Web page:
Apparently, it's not. Directed by Ruben Fleischer, who most recently made the turgid yet annoyingly successful Tom Hardy comic book movie Venom, Uncharted is dull, witless, and entirely tension-free. The big setpieces are CGI slogs that somehow come across as more video game–like than the games themselves, but without any of the cleverness or exuberance.
The treasure-seeking, puzzle-solving elements that make up the movie's middle chunk might have worked in a game scenario where you're trying to solve the environmental challenges yourself, but in the movie it just looks like a bunch of people running around slotting rare treasures into crevices on what are supposed to look like ancient ruins but are obviously just soundstage sets.
The dialogue between the two big stars, Tom Holland and Mark Wahlberg, sounds like a screenwriter filled page after page with "insert quippy banter here" and never got around to writing anything. It's an entirely lifeless and joyless product, devoid of any of the pulpy pleasures of either classic big-screen adventures or even the games themselves.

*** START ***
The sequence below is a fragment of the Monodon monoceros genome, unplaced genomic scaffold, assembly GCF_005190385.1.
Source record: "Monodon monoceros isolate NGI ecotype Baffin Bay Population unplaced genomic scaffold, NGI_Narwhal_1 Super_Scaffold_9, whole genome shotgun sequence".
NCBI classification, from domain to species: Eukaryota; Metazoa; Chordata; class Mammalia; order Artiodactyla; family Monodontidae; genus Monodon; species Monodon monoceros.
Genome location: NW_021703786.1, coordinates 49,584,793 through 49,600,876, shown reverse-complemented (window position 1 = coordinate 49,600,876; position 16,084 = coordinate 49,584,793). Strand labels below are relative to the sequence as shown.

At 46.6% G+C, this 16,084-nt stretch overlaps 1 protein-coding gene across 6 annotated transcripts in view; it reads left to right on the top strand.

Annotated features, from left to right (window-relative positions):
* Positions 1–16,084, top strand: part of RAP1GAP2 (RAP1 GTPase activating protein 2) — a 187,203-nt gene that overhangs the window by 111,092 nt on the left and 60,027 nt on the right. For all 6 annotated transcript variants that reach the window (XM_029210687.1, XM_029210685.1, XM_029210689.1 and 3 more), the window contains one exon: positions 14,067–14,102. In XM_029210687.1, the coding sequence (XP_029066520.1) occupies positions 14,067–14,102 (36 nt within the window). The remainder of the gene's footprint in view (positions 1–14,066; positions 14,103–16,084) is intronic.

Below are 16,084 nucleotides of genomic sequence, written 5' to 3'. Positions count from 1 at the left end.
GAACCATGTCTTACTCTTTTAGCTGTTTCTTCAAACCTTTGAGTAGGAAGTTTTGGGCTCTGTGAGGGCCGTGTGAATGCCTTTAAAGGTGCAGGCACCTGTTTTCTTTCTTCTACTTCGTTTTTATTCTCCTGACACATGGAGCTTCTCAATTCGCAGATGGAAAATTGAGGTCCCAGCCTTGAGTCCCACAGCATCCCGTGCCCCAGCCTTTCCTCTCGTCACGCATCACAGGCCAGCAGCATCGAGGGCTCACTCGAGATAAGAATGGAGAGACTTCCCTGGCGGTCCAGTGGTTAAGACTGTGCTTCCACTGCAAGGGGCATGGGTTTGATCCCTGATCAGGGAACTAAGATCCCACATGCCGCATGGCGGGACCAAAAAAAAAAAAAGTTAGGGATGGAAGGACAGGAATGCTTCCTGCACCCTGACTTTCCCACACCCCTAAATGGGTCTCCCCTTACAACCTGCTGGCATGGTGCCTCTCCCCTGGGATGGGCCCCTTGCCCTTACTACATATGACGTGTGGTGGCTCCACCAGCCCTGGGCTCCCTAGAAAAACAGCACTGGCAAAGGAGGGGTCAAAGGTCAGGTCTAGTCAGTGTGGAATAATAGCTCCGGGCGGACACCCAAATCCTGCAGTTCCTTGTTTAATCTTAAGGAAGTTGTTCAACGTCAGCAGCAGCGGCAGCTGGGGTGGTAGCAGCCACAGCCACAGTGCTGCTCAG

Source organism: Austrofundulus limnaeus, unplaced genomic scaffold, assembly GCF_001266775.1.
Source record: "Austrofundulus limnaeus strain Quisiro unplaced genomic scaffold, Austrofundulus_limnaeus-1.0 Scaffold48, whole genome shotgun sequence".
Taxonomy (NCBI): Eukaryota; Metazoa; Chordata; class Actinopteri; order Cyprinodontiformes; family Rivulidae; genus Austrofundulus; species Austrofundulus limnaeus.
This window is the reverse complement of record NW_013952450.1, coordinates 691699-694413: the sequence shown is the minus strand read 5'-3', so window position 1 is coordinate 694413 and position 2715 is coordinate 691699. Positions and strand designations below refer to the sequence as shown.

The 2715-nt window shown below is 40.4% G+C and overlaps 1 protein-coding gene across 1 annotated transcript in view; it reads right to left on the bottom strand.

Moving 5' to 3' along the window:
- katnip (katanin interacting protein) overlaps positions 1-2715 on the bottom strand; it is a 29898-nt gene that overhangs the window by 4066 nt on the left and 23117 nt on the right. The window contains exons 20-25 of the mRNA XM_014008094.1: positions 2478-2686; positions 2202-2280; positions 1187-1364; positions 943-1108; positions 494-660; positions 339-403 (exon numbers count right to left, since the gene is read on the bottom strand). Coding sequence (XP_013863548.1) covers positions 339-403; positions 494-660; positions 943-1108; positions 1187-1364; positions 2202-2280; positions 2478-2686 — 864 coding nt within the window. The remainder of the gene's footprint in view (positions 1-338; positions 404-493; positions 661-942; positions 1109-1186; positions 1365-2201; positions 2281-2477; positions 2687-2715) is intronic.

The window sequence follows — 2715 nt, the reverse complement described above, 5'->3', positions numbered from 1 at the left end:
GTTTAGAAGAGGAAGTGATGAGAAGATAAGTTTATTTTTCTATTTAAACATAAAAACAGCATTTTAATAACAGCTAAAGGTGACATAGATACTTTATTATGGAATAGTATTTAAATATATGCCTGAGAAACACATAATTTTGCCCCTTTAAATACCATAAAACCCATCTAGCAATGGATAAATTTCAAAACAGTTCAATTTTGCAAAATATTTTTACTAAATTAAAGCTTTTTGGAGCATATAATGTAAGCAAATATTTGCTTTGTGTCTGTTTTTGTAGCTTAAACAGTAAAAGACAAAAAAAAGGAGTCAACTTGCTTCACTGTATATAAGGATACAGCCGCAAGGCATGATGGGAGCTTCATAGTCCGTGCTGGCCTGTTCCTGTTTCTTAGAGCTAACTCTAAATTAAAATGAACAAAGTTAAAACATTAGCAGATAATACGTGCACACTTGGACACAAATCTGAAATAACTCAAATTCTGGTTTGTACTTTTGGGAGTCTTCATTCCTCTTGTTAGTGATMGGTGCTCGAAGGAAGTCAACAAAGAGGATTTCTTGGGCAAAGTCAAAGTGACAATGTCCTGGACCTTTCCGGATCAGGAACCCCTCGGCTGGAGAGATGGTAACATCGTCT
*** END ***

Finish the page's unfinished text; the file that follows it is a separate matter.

Instead, it plays like a rote checklist of elements that fans of the games might like to see on screen. It does not try to please fans of the games so much as placate them. Indeed, in an interview with gaming news site IGN, Fleischer seemed to hint at this. Asked about whether his experience with Venom, a comic book movie about a fan-favorite Spider-Man villain, he responded by noting that both properties "feature a very loyal and passionate fan base for whom the source material is precious and they're very protective of." It's not surprising that at times Uncharted seems almost afraid of its fanbase, too scared to try to do anything interesting, lest the gamers revolt. It's made entirely in a defensive crouch.
It's not that it's impossible to adapt video games to a more conventional scripted format: Netflix's Castlevania and Arcane adaptations are both excellent, although both are series rather than standalone features. Neither is unfaithful to the source material, but in both cases, the games serve as inspirations for well-told stories that are somewhat independent of the games. They build on the games rather than simply repeating familiar elements.
In contrast, Uncharted comes across as desperate to avoid the wrath of gaming's most obsessive, outspoken fans—the same cohort who responded so defensively to Ebert. But that deference, and the creative timidity it produces, has consistently led to game-based movies that try to honor their games but end up failing them. Warcraft, Silent Hill, Resident Evil, Doom, and, yes, Uncharted are all properties ripe for adaptation and translation. Instead, the movie versions are all trash. That's a shame. It's a strange thing to say, but video games deserve better.